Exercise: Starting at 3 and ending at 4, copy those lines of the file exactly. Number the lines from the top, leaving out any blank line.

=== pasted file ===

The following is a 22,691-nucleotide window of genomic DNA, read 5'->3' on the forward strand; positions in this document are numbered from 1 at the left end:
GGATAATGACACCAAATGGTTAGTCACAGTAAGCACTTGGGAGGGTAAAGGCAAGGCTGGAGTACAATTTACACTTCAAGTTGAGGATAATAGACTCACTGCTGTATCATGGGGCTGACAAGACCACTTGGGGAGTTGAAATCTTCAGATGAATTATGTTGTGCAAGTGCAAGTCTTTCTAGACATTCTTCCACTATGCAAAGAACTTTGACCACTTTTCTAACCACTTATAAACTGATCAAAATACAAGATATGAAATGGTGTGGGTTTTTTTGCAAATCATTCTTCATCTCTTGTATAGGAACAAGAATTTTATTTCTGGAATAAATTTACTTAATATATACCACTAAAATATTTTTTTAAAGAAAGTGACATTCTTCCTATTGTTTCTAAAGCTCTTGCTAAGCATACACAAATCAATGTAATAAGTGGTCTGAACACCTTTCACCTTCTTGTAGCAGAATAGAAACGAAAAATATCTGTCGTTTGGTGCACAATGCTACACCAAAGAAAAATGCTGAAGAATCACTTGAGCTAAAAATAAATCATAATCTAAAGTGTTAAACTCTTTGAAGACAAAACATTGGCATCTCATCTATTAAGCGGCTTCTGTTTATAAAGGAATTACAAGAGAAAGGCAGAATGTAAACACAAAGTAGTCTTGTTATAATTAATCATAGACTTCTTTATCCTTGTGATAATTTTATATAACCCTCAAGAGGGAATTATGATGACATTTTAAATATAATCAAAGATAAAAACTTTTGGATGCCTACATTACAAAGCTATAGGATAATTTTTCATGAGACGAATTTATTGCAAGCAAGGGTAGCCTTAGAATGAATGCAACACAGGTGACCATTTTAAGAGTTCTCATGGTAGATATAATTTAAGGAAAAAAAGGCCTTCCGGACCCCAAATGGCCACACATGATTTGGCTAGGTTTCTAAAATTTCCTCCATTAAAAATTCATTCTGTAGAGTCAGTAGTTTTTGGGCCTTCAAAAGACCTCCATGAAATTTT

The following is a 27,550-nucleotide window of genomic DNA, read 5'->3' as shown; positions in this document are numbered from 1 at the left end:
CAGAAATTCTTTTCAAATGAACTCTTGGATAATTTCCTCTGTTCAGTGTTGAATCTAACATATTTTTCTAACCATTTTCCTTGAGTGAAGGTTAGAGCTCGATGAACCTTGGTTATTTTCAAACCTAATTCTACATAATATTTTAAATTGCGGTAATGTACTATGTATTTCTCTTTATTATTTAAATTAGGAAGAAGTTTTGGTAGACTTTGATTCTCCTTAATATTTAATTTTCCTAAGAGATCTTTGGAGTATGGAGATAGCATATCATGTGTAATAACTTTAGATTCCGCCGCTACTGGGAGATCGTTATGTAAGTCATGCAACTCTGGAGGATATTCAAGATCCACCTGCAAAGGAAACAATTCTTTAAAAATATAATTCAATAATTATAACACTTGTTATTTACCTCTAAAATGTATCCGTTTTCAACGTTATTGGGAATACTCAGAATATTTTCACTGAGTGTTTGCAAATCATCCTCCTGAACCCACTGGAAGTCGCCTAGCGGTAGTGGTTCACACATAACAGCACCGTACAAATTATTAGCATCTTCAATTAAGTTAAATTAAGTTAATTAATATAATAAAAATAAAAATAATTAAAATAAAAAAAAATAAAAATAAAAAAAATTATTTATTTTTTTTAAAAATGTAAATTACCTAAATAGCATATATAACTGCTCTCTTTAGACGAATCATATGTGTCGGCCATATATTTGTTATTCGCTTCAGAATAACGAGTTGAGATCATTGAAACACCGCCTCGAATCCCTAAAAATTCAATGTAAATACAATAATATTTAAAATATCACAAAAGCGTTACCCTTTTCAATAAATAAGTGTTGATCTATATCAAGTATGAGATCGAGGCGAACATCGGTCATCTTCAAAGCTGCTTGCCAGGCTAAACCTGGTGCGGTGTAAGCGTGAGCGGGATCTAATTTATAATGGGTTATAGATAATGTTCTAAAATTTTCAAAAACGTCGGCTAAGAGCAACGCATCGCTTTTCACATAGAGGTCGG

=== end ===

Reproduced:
The following is a 27,550-nucleotide window of genomic DNA, read 5'->3' as shown; positions in this document are numbered from 1 at the left end:
CAGAAATTCTTTTCAAATGAACTCTTGGATAATTTCCTCTGTTCAGTGTTGAATCTAACATATTTTTCTAACCATTTTCCTTGAGTGAAGGTTAGAGCTCGATGAACCTTGGTTATTTTCAAACCTAATTCTACATAATATTTTAAATTGCGGTAATGTACTATGTATTTCTCTTTATTATTTAAATTAGGAAGAAGTTTTGGTAGACTTTGATTCTCCTTAATATTTAATTTTCCTAAGAGATCTTTGGAGTATGGAGATAGCATATCATGTGTAATAACTTTAGATTCCGCCGCTACTGGGAGATCGTTATGTAAGTCATGCAACTCTGGAGGATATTCAAGATCCACCTGCAAAGGAAACAATTCTTTAAAAATATAATTCAATAATTATAACACTTGTTATTTACCTCTAAAATGTATCCGTTTTCAACGTTATTGGGAATACTCAGAATATTTTCACTGAGTGTTTGCAAATCATCCTCCTGAACCCACTGGAAGTCGCCTAGCGGTAGTGGTTCACACATAACAGCACCGTACAAATTATTAGCATCTTCAATTAAGTTAAATTAAGTTAATTAATATAATAAAAATAAAAATAATTAAAATAAAAAAAAATAAAAATAAAAAAAATTATTTATTTTTTTTAAAAATGTAAATTACCTAAATAGCATATATAACTGCTCTCTTTAGACGAATCATATGTGTCGGCCATATATTTGTTATTCGCTTCAGAATAACGAGTTGAGATCATTGAAACACCGCCTCGAATCCCTAAAAATTCAATGTAAATACAATAATATTTAAAATATCACAAAAGCGTTACCCTTTTCAATAAATAAGTGTTGATCTATATCAAGTATGAGATCGAGGCGAACATCGGTCATCTTCAAAGCTGCTTGCCAGGCTAAACCTGGTGCGGTGTAAGCGTGAGCGGGATCTAATTTATAATGGGTTATAGATAATGTTCTAAAATTTTCAAAAACGTCGGCTAAGAGCAACGCATCGCTTTTCACATAGAGGTCGG